“Will Medicare exist in 10 years?”
It’s a question that looms heavy in the minds of retirees and retirement-minded individuals across the country – and with good reason. Much like Social Security, many people are concerned about the future of Medicare – whether it will still exist in 10 years, what it will cover when you need it and how you can build a reliable retirement plan when Medicare feels like such a wild card.
Today, we’re going to explore common questions (and answers) you may have about Medicare – let’s dive in.
First Things First: What Exactly is Medicare?
Medicare is a federally funded program that supplements medical costs for eligible seniors and those with certain disabilities. Nearly 66 million people collect Medicare as of 2023, with that number on the rise.
The benefits are split into a few main categories: Part A, B and D. These cover hospital care, general medical expenses and prescription costs, respectively. Depending on your situation, you may need to enroll for each Part individually, or you may be automatically enrolled. For example, those who receive Social Security benefits are enrolled in Medicare Parts A and B automatically and need not apply.
There’s also Medicare Advantage (Part C), which essentially combines Parts A and B within a third-party, pre-approved network of insurance providers.
Many working individuals pay into Medicare through a tax taken out of their paychecks. You can start applying for and collecting between three months before and after your 65th birthday.
Will Medicare Exist in 10 Years?
While fear-mongering headlines say Medicare will go broke in the next 10 years, that’s probably not the case – but changes are almost definitely on the horizon.
Currently, Medicare is slated to be able to cover everything they already cover for the next five years. At that point, it will be able to cover 90% of services until 2046, when it will drop to 80%. That may sound like it’s winding down, but then it is slated to go back up to 93% by 2096.
Chances are it won’t play out like that.
Congress is always talking about new ways to fund Medicare and Social Security programs. That being said, the prospect of letting Medicare die on his or her watch won’t appeal to any president, so while the future of Medicare may feel uncertain at times, we do not expect it to go anywhere anytime soon.
What Does Medicare Cover?
Medicare has pretty clear boundaries around what it will cover. Basically, Parts A & B cover emergency and preventive healthcare – nothing more, nothing less. No vision, no hearing, no dental (except in rare circumstances).
In 1999, Medicare Advantage (Part C) came on the scene and offered private insurance coverage with the backing of the federal government. It promised broader coverage and lower costs.
While it’s largely accomplished those goals, there have been complications. For example, those enrolled in an Advantage Plan can only see medical providers within that plan’s network, which can cause a hiccup if you have a doctor or provider you’d like to continue seeing. These plans can also vary widely and change over time.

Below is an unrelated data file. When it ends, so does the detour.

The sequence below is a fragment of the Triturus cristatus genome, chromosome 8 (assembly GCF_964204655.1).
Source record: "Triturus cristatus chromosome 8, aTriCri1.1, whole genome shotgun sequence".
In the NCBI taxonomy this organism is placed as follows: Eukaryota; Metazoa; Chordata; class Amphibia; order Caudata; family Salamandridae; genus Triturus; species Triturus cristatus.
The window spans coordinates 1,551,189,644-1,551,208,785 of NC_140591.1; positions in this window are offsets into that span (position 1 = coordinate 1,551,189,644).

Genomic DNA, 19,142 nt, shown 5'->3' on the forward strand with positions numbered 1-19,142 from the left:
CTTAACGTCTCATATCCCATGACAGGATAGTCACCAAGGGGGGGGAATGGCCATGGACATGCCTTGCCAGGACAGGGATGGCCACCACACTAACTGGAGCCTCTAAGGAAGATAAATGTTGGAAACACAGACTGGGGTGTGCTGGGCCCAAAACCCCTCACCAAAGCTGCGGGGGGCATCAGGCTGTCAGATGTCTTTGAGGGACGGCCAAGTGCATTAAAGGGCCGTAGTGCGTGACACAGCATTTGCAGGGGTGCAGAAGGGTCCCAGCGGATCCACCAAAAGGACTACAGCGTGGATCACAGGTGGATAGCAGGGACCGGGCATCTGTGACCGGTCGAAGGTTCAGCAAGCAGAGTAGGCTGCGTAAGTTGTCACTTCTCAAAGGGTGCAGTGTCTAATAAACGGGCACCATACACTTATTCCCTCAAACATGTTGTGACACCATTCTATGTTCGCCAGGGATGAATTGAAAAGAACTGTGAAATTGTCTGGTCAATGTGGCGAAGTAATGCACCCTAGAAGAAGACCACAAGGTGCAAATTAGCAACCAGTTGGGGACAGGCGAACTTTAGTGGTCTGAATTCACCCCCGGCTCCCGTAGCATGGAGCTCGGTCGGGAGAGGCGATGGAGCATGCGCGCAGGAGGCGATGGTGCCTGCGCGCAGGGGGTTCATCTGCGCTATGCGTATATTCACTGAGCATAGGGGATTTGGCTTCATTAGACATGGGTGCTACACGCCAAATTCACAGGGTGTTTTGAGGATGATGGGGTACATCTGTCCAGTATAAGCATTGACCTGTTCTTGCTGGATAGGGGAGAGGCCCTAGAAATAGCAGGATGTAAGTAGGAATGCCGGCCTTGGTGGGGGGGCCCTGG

In addition, some healthcare providers have begun pushing back on Medicare Advantage. For instance, over in Bend, Oregon, one healthcare system announced in October that it will no longer be an in-network provider for Medicare Advantage plans from Humana, HealthNet and WellCare due to red tape and uncertain coverage. (On the other hand, some of you might recall the attention a local clinic in Corvallis received last year for recommending Original Medicare patients switch to Medicare Advantage).
So, when it comes to knowing whether Medicare will cover you, our suggestion is that you always – to whatever extent you can – check if your treatment is covered before signing on any dotted lines (especially if you have Medicare Advantage or specific healthcare needs).
How Should Medicare Factor into My Retirement Plan?
As far as how you can build a reliable retirement plan with the variable of Medicare, the answer depends on your situation. If you want to know how it might affect your retirement plan, it’s best to connect with an experienced financial planner who can look at your entire financial and retirement goals.
Working with a financial professional can be especially helpful if you think you’ll have significant health care costs during retirement, like long-term care needs or ongoing treatment.
Where Can I Get Help if I Have More Questions?
We are pretty fortunate in Oregon to have a volunteer-based group of insurance consultants known as SHIBA – Senior Healthcare Insurance Benefits Assistance. The professionals at SHIBA provide counseling for anyone who uses Medicare or is considering doing so.
We have enlisted the help of SHIBA for client events and recommended them as a resource for clients in the past, so we feel confident pointing you in their direction if you have questions!
If you’re concerned about the future of Medicare, taking time to explore the above questions and answers can lend further insight and help you prepare for your retirement needs.
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